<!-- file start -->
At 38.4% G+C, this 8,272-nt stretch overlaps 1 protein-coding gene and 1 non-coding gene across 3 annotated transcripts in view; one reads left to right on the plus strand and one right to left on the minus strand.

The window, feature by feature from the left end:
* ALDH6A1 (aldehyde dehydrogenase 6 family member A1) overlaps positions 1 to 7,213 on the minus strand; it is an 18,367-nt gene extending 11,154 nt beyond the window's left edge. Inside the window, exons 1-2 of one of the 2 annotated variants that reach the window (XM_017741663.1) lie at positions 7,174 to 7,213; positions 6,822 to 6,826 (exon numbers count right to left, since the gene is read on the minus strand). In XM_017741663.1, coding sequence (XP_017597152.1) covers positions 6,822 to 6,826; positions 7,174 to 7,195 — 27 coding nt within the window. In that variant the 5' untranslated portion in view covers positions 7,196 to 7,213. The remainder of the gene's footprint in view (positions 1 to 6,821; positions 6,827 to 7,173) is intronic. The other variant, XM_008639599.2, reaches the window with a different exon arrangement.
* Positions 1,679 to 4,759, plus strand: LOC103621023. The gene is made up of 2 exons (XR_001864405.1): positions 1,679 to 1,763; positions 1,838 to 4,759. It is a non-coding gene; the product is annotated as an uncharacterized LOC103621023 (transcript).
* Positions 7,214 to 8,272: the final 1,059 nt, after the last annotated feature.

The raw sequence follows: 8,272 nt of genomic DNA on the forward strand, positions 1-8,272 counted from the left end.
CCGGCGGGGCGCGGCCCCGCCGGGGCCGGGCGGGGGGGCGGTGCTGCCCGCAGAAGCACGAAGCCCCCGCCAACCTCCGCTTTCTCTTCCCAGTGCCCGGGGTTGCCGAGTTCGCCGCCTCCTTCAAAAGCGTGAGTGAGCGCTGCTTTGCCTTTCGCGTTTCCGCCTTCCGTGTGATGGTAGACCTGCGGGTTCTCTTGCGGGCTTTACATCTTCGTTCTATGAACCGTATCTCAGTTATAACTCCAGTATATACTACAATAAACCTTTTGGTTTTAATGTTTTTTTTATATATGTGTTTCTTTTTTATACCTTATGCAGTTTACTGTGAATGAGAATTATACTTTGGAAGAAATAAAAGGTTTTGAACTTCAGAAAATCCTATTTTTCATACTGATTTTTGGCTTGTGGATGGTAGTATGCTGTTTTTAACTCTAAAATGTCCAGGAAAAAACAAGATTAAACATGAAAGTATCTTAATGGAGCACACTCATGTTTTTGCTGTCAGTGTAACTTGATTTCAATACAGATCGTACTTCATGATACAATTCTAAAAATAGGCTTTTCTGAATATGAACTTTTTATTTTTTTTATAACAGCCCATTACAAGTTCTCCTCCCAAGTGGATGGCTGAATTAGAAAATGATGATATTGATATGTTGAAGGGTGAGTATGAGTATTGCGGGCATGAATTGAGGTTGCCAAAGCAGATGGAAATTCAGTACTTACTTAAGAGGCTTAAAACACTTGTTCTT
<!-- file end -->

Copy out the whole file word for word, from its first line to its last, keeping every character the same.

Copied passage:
At 38.4% G+C, this 8,272-nt stretch overlaps 1 protein-coding gene and 1 non-coding gene across 3 annotated transcripts in view; one reads left to right on the plus strand and one right to left on the minus strand.

The window, feature by feature from the left end:
* ALDH6A1 (aldehyde dehydrogenase 6 family member A1) overlaps positions 1 to 7,213 on the minus strand; it is an 18,367-nt gene extending 11,154 nt beyond the window's left edge. Inside the window, exons 1-2 of one of the 2 annotated variants that reach the window (XM_017741663.1) lie at positions 7,174 to 7,213; positions 6,822 to 6,826 (exon numbers count right to left, since the gene is read on the minus strand). In XM_017741663.1, coding sequence (XP_017597152.1) covers positions 6,822 to 6,826; positions 7,174 to 7,195 — 27 coding nt within the window. In that variant the 5' untranslated portion in view covers positions 7,196 to 7,213. The remainder of the gene's footprint in view (positions 1 to 6,821; positions 6,827 to 7,173) is intronic. The other variant, XM_008639599.2, reaches the window with a different exon arrangement.
* Positions 1,679 to 4,759, plus strand: LOC103621023. The gene is made up of 2 exons (XR_001864405.1): positions 1,679 to 1,763; positions 1,838 to 4,759. It is a non-coding gene; the product is annotated as an uncharacterized LOC103621023 (transcript).
* Positions 7,214 to 8,272: the final 1,059 nt, after the last annotated feature.

The raw sequence follows: 8,272 nt of genomic DNA on the forward strand, positions 1-8,272 counted from the left end.
CCGGCGGGGCGCGGCCCCGCCGGGGCCGGGCGGGGGGGCGGTGCTGCCCGCAGAAGCACGAAGCCCCCGCCAACCTCCGCTTTCTCTTCCCAGTGCCCGGGGTTGCCGAGTTCGCCGCCTCCTTCAAAAGCGTGAGTGAGCGCTGCTTTGCCTTTCGCGTTTCCGCCTTCCGTGTGATGGTAGACCTGCGGGTTCTCTTGCGGGCTTTACATCTTCGTTCTATGAACCGTATCTCAGTTATAACTCCAGTATATACTACAATAAACCTTTTGGTTTTAATGTTTTTTTTATATATGTGTTTCTTTTTTATACCTTATGCAGTTTACTGTGAATGAGAATTATACTTTGGAAGAAATAAAAGGTTTTGAACTTCAGAAAATCCTATTTTTCATACTGATTTTTGGCTTGTGGATGGTAGTATGCTGTTTTTAACTCTAAAATGTCCAGGAAAAAACAAGATTAAACATGAAAGTATCTTAATGGAGCACACTCATGTTTTTGCTGTCAGTGTAACTTGATTTCAATACAGATCGTACTTCATGATACAATTCTAAAAATAGGCTTTTCTGAATATGAACTTTTTATTTTTTTTATAACAGCCCATTACAAGTTCTCCTCCCAAGTGGATGGCTGAATTAGAAAATGATGATATTGATATGTTGAAGGGTGAGTATGAGTATTGCGGGCATGAATTGAGGTTGCCAAAGCAGATGGAAATTCAGTACTTACTTAAGAGGCTTAAAACACTTGTTCTT